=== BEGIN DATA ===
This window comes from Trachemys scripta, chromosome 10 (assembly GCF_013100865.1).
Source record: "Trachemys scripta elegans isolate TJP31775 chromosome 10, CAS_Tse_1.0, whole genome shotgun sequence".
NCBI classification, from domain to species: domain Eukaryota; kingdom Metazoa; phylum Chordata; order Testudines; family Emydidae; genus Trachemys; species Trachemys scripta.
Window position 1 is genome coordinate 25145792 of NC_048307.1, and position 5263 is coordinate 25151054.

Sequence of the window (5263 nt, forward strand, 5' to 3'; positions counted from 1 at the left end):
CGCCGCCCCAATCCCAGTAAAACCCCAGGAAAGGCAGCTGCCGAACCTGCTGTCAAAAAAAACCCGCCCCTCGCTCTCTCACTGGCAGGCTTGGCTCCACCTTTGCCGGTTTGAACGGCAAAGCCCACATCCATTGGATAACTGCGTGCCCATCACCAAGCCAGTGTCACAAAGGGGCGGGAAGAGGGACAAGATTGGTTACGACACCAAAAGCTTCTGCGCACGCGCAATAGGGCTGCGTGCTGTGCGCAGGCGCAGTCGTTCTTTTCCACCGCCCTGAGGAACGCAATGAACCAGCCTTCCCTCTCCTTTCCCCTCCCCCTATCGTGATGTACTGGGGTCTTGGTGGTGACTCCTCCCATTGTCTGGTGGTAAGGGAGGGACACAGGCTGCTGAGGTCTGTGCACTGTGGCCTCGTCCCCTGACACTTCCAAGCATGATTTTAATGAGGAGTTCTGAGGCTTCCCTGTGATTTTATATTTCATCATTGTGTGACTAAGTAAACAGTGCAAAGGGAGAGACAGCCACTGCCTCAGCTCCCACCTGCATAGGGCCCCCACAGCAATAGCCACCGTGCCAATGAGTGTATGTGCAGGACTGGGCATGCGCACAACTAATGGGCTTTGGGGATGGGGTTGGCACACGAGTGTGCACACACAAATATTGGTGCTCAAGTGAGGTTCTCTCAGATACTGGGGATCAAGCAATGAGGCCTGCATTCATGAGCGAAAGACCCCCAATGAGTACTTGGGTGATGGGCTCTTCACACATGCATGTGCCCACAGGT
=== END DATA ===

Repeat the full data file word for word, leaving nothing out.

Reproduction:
This window comes from Trachemys scripta, chromosome 10 (assembly GCF_013100865.1).
Source record: "Trachemys scripta elegans isolate TJP31775 chromosome 10, CAS_Tse_1.0, whole genome shotgun sequence".
NCBI classification, from domain to species: domain Eukaryota; kingdom Metazoa; phylum Chordata; order Testudines; family Emydidae; genus Trachemys; species Trachemys scripta.
Window position 1 is genome coordinate 25145792 of NC_048307.1, and position 5263 is coordinate 25151054.

Sequence of the window (5263 nt, forward strand, 5' to 3'; positions counted from 1 at the left end):
CGCCGCCCCAATCCCAGTAAAACCCCAGGAAAGGCAGCTGCCGAACCTGCTGTCAAAAAAAACCCGCCCCTCGCTCTCTCACTGGCAGGCTTGGCTCCACCTTTGCCGGTTTGAACGGCAAAGCCCACATCCATTGGATAACTGCGTGCCCATCACCAAGCCAGTGTCACAAAGGGGCGGGAAGAGGGACAAGATTGGTTACGACACCAAAAGCTTCTGCGCACGCGCAATAGGGCTGCGTGCTGTGCGCAGGCGCAGTCGTTCTTTTCCACCGCCCTGAGGAACGCAATGAACCAGCCTTCCCTCTCCTTTCCCCTCCCCCTATCGTGATGTACTGGGGTCTTGGTGGTGACTCCTCCCATTGTCTGGTGGTAAGGGAGGGACACAGGCTGCTGAGGTCTGTGCACTGTGGCCTCGTCCCCTGACACTTCCAAGCATGATTTTAATGAGGAGTTCTGAGGCTTCCCTGTGATTTTATATTTCATCATTGTGTGACTAAGTAAACAGTGCAAAGGGAGAGACAGCCACTGCCTCAGCTCCCACCTGCATAGGGCCCCCACAGCAATAGCCACCGTGCCAATGAGTGTATGTGCAGGACTGGGCATGCGCACAACTAATGGGCTTTGGGGATGGGGTTGGCACACGAGTGTGCACACACAAATATTGGTGCTCAAGTGAGGTTCTCTCAGATACTGGGGATCAAGCAATGAGGCCTGCATTCATGAGCGAAAGACCCCCAATGAGTACTTGGGTGATGGGCTCTTCACACATGCATGTGCCCACAGGT